Why I Gave in to Barbie, Even Before Her Size Change
After 57 years, Barbie has a new shape. Several, actually.
In an effort to boost declining sales, Mattel unveiled curvy, petite, and tall Barbies late last month. These new dolls will be sold alongside traditional Barbies. While mothers around the country will appreciate this historic change, a few millimeters difference in size cannot reverse the cultural message about women's bodies that has already reached many young girls.
My three daughters have collected Barbie dolls for years. Given her reputation as impossibly skinny, usually white, and overly commercialized, Barbie’s presence among our kids’ toys has caused well-meaning friends to silently question our parenting: Don’t they know that Barbies foster body image issues? Can’t they see that they teach destructive ideas about being a woman?
Of course I can see it. Barbie’s traditional proportions make no sense, and her look implies that beauty is exclusively defined as thin, white, and silky blond. For five whole years, we intentionally kept Barbie out of our home. But after our oldest daughter’s fifth birthday, we could hold out no longer.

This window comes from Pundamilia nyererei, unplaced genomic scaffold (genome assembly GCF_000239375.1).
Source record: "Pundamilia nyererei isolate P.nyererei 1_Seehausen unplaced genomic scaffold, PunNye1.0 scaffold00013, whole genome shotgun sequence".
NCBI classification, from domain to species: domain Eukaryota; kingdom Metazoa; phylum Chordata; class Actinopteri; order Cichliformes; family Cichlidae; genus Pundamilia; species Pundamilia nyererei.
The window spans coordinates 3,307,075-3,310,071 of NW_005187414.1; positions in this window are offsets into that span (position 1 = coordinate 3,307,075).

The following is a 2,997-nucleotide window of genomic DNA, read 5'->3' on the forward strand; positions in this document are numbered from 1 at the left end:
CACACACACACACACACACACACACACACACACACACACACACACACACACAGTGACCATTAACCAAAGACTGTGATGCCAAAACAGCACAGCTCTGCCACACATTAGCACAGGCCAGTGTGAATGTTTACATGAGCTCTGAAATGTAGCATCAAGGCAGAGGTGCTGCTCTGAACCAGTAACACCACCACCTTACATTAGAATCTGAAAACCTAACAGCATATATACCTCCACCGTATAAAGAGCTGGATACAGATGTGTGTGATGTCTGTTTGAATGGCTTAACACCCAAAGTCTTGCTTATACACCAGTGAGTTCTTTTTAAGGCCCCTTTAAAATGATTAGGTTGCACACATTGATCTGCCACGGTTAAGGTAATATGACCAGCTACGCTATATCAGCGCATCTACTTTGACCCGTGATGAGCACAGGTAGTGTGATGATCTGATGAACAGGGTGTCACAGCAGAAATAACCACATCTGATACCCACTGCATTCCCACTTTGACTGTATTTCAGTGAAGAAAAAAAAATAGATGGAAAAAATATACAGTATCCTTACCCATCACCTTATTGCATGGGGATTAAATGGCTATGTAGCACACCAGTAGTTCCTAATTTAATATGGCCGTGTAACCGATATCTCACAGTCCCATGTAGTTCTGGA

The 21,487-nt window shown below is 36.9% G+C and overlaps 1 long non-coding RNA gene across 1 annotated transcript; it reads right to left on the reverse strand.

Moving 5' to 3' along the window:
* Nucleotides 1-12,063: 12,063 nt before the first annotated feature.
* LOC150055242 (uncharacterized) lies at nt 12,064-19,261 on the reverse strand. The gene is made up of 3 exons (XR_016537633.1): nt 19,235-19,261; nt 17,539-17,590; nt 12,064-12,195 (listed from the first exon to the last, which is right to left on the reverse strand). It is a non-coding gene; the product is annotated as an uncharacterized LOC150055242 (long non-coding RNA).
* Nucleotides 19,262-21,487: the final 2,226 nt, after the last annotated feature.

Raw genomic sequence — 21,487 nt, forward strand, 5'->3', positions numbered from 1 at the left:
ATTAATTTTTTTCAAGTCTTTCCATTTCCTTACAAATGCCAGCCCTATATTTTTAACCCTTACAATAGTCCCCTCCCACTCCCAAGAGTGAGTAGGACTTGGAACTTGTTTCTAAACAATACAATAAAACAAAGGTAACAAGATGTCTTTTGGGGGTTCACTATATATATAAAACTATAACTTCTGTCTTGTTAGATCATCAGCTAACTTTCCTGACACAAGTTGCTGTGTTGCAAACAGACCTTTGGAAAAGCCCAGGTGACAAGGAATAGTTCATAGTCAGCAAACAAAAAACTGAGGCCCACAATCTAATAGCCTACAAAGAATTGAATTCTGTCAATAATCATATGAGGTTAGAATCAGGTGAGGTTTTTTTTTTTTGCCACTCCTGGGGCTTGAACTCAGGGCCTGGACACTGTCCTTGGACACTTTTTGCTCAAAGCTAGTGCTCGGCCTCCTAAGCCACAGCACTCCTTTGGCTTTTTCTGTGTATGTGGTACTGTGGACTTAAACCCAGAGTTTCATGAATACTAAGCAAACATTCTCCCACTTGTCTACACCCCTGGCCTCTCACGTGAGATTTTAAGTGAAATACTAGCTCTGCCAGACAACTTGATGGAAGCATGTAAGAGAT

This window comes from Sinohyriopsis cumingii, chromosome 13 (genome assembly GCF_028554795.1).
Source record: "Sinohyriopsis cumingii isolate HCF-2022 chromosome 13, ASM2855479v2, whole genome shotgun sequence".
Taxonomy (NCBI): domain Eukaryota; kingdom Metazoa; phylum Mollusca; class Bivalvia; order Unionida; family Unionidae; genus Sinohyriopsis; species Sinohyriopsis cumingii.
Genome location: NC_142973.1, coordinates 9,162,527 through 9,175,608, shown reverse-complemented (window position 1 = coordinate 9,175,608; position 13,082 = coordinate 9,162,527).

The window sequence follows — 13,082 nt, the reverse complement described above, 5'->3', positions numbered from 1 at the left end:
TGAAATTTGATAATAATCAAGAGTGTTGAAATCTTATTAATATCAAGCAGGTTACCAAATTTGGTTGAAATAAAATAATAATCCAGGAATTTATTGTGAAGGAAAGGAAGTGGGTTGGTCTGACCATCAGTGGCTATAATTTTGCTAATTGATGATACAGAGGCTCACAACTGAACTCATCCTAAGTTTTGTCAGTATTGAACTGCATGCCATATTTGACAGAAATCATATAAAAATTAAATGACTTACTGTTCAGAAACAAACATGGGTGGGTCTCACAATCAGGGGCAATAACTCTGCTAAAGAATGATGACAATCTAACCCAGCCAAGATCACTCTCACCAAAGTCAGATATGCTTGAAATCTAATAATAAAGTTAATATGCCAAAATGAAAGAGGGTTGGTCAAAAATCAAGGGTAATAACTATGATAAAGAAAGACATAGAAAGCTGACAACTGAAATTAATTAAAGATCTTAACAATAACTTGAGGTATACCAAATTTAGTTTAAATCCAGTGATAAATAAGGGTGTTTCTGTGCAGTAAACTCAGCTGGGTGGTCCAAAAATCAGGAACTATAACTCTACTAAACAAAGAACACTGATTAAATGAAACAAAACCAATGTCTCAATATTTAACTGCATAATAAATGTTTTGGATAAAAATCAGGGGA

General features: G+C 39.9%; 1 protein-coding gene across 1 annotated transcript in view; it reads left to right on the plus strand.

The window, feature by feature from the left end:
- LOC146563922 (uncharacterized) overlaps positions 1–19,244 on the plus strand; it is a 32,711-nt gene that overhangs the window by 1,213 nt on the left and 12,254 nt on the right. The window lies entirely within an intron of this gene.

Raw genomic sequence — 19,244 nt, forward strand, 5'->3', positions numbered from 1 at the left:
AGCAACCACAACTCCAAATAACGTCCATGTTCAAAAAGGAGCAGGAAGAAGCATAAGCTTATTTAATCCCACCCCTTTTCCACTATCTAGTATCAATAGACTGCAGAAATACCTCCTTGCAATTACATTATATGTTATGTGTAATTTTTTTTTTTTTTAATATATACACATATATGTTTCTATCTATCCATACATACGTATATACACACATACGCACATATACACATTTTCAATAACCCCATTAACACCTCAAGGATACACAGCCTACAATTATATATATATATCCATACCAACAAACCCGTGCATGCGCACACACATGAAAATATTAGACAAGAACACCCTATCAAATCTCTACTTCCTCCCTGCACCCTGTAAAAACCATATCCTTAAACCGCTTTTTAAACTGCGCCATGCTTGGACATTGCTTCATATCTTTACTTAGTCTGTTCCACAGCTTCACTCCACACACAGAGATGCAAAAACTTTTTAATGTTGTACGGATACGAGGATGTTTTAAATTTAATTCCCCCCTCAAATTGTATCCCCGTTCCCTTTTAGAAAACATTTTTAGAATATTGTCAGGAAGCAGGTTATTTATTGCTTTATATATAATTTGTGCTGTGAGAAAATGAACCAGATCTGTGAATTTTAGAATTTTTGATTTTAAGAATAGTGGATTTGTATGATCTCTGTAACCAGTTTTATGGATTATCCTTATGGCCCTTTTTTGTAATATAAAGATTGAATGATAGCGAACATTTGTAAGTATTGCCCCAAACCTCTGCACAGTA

We threw her a butterfly-themed party, and one guest brought a present to match: a Barbie with extendable orange, pink, and black wings, like a monarch butterfly. This thoughtful neighbor, having recently arrived in the US, was likely unaware of our American angst over Barbie, and she clearly did not share it. She simply chose a toy that a little girl who was into butterflies would love. There was no question that we would embrace this thoughtful gift with gratitude and gladness.
And so it began. The Saddle ‘N Ride horse was out of the barn. Next came friends for butterfly Barbie; we bought a few more dolls at a secondhand store, making sure to select non-white ones. Along with them came the clothes and the accessories.
Barbie and her extensive wardrobe and real estate portfolio turned out to be an excellent platform for my girls’ imaginative play. For kids who love play acting and world-making, this set of toys helps them generate one creative scenario after another. My daughters have engineered a pulley-operated elevator for her house, designed her a wardrobe crafted from painters tape, and displayed her at their “bookstore” tenderly cradling Smurfette to illustrate Richard Stearns’s God’s Love for You. This Christmas I found the Joseph from our nativity scene camping with one of the shepherds outside Barbie’s RV.
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